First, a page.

Please consider Eastern Europe. Cheap and beautiful. Prague, Krakow, Budapest and my favorite little town in the world Cesky Krumlov. I took the high speed train from Amsterdam to Dresden, spent a day there in that really amazing town, then took a train the next day to Prague. From Prague it is a couple more hours to Krumlov and from there a couple more hours to Krakow.
posted by nestor_makhno at 6:59 AM on November 4, 2009 [1 favorite]


I've recently been to Amsterdam: cool city, nice parks and museums and cafes (if you find the right one) but expensive and very crowded with tourists. Some pubs were charging 6 euros for a pint of beer, and the food was generic tourist rubbish (I'm sure there are better places outside the tourist areas, and it will probably be cheaper in April). The Rijksmuseum is being refurbished; only a relatively small part of the collection can be viewed. Not sure if that will still be the case in April, but might be worth noting.

Barcelona: I loved it. Easy to get by with rudimentary Spanish; some decent museums/galleries that aren't overwhelmingly big, or hard to get to; the Sagrada Familia; interesting architecture generally; good food; a fantastic market (good for both food shopping and just wandering).

Not on your list, but recommended: Portugal. You could fly to Porto and get a train to places like Braga (for a day trip) and/or Lisbon (for several days). Or just fly to Lisbon, wander round the Moorish fort, check out the galleries/museums, take a trip to Sintra to visit the ruins/castle, etc. Again, just wandering round Portugese cities is fun, checking out the architecture etc. The food is great (if you avoid the tourist trap restaurants with English menus outside), people friendly, and it's relatively cheap, even with the bad exchange rate. (If you do decide on Lisbon, feel free to MeMail me, I can recommend a fantastic (small) hostel with the best hosts ever).
posted by Infinite Jest at 7:09 AM on November 4, 2009


As far as your budget and livelihood are concerned, I'd go for Berlin. I found some awesome stuff at flea markets/thriftstores there, looking at the architectural differences between East and West is fun, the food is way more affordable than in other places (eating out in Paris is pretty annoying, unless you go hang out in the Marais neighborhood and eat falafel and delicious other baked goods), and I quite enjoyed the cafes. ALSO for photography, I noticed that Berlin had some old school photobooths scattered around. That's fun.

Another cool thing you could do is to go to Paris, swing by Brussels, and go to Amsterdam all on the same trip, riding Thalys, and basically hang out in Paris for a while, then go to the Magritte Museum in Brussels (still regret missing that!), and then hop over to Amsterdam, which is beautiful and bikable and fun.

For budget and added culture (and if it doesn't freak you out), you could find people to stay with through couchsurfing.com.
posted by mustcatchmooseandsquirrel at 7:13 AM on November 4, 2009


I just went to Barcelona last month and can't recommend it enough.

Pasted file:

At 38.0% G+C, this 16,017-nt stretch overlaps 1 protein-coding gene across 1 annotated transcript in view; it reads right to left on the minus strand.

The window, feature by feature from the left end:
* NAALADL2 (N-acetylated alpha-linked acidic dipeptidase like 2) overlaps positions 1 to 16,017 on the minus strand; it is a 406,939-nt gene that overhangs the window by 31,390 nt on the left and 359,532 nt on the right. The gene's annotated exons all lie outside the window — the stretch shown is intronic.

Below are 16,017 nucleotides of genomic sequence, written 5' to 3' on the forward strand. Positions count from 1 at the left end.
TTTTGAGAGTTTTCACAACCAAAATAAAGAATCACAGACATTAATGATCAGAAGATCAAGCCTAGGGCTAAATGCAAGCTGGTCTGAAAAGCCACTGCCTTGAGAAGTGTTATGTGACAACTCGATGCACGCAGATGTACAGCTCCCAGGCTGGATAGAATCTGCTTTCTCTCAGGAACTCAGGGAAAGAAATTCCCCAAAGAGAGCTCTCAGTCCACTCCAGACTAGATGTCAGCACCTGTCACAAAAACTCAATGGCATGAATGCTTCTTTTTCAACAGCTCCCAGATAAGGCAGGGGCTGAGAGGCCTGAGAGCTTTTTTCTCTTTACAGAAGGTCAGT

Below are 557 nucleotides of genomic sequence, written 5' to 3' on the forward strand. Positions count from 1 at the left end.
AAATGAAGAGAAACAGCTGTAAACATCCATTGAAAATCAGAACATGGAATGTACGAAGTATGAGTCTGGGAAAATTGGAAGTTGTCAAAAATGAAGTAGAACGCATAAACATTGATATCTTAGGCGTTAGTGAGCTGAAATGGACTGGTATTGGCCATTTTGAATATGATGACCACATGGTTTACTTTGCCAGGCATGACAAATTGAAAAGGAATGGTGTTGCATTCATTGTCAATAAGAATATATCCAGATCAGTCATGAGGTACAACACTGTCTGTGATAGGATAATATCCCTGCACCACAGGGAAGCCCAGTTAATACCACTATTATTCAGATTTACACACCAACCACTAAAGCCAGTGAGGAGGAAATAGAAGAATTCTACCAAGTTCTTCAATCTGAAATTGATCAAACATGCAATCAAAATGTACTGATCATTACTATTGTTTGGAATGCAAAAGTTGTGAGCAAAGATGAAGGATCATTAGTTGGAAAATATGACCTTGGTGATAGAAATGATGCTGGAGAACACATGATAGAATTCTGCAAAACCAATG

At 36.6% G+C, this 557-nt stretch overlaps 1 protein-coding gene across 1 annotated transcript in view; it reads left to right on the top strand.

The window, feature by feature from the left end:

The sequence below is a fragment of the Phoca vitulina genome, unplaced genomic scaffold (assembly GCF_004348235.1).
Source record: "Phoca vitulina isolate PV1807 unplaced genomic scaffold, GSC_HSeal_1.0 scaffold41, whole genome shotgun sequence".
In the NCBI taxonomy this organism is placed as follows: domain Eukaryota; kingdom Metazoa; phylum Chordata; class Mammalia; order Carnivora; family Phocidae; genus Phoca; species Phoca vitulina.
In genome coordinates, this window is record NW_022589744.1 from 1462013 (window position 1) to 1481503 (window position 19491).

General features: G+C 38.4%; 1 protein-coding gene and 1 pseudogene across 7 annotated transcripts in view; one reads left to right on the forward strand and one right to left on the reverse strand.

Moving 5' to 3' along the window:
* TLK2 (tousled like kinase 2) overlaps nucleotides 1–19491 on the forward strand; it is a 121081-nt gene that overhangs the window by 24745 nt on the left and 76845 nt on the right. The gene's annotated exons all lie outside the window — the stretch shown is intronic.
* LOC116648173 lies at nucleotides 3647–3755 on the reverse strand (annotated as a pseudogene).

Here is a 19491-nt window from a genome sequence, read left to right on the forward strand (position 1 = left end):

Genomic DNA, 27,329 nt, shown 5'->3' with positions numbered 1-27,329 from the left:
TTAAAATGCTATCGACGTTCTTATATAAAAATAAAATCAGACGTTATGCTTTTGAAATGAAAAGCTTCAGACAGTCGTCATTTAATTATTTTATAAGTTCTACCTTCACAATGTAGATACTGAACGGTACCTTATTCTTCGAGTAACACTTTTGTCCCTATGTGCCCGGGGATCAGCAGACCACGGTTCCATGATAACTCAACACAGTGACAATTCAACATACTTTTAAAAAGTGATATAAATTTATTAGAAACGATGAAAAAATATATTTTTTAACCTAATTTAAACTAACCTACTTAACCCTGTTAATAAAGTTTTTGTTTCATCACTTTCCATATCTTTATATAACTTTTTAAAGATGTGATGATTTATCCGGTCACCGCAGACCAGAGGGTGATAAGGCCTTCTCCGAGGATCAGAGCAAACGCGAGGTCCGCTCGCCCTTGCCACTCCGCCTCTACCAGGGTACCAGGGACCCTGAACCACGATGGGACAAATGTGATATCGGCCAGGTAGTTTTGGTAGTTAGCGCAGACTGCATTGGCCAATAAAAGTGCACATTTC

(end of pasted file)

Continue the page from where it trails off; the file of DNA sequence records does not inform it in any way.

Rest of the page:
posted by haveanicesummer at 7:30 AM on November 4, 2009


Let me third Portugal. Lisbon is beautiful, and a day trip to Sintra is great. Super-easy to negotiate, and I got around easily with my New York City Spanish. (yes, Spanish isn't Portugese, but I made myself understood, and understood others OK too.)
posted by gaspode at 7:44 AM on November 4, 2009


If you had a couple of weeks, I would strongly strongly reccomend exploring Asia.
We like museums, art and graveyards, interesting urban architecture and culture, shopping ... things to see and do and photograph

You have just described Malaysia (Malaya) in south East asia. I used to live there - incredible place. Can't speak other languages to easily? No problem - national language is Malay / Indian / Chinese there but nearly everyone normally speaks english.

Cheap as chips (to quoff a phrase) and one of the most intersting culture rich placest in the world. Malaysia is comprised of (nearly) equal parts Indian / Malay / Chinese. So you can imagine the food is exquisite, the culture is far reaching and the sites and places of interest are stunning. The oldest jungle in the world / the origins of Batique craft / Incredible Fruits and trees / Orang Utans / Very friendly people/

Hop on a plane and go to the other known side of the Malaysian Islands: Borneo. Jungles and all manner of exciting things lie there.

The only downside is that some can see it as a little "too" different from pie and chips down the Queens Head in Doncaster - but if you want to see the world? Start there.

I do hope this helps :)
posted by Cogentesque at 8:54 AM on November 4, 2009


Amsterdam in April? QUEEN'S DAY!!!!!
posted by randomstriker at 9:58 AM on November 4, 2009


The Hanseatic League awaits you. April might be a bit chilly, but if you saw Jonathan Meades' Magnetic North, you'll know what those coastal cities have to offer.
posted by holgate at 10:26 AM on November 4, 2009


On a recent trip, I found that staying in smaller countryside hotels (places in the "Logis" network, for example) could be less than half the price of a city hotel, and you'd still get a nice stay with a private room/bath, TV, etc. I stayed in Limoux near Carcassonne for 49 euros/night. The downside is that many hotels in this class aren't very accessible to train/foot travellers. Some are, though, so keep it in mind while researching.